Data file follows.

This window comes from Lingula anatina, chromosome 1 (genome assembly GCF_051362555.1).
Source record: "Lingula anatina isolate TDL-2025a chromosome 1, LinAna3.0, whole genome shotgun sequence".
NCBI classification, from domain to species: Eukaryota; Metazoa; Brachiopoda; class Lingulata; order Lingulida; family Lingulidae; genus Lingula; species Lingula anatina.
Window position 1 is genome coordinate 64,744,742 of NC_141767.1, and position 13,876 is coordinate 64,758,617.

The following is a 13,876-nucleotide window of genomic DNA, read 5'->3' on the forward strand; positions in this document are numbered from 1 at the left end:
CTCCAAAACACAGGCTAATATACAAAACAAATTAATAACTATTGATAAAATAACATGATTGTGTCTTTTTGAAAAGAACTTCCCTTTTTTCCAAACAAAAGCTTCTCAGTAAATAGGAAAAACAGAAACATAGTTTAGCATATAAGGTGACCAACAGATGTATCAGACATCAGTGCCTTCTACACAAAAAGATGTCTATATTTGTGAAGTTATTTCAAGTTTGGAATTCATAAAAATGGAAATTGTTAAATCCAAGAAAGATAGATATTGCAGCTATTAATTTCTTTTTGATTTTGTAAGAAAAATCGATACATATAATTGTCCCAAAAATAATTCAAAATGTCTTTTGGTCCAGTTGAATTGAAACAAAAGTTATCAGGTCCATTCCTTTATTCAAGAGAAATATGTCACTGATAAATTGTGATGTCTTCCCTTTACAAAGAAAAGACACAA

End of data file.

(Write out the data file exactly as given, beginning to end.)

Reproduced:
This window comes from Lingula anatina, chromosome 1 (genome assembly GCF_051362555.1).
Source record: "Lingula anatina isolate TDL-2025a chromosome 1, LinAna3.0, whole genome shotgun sequence".
NCBI classification, from domain to species: Eukaryota; Metazoa; Brachiopoda; class Lingulata; order Lingulida; family Lingulidae; genus Lingula; species Lingula anatina.
Window position 1 is genome coordinate 64,744,742 of NC_141767.1, and position 13,876 is coordinate 64,758,617.

The following is a 13,876-nucleotide window of genomic DNA, read 5'->3' on the forward strand; positions in this document are numbered from 1 at the left end:
CTCCAAAACACAGGCTAATATACAAAACAAATTAATAACTATTGATAAAATAACATGATTGTGTCTTTTTGAAAAGAACTTCCCTTTTTTCCAAACAAAAGCTTCTCAGTAAATAGGAAAAACAGAAACATAGTTTAGCATATAAGGTGACCAACAGATGTATCAGACATCAGTGCCTTCTACACAAAAAGATGTCTATATTTGTGAAGTTATTTCAAGTTTGGAATTCATAAAAATGGAAATTGTTAAATCCAAGAAAGATAGATATTGCAGCTATTAATTTCTTTTTGATTTTGTAAGAAAAATCGATACATATAATTGTCCCAAAAATAATTCAAAATGTCTTTTGGTCCAGTTGAATTGAAACAAAAGTTATCAGGTCCATTCCTTTATTCAAGAGAAATATGTCACTGATAAATTGTGATGTCTTCCCTTTACAAAGAAAAGACACAA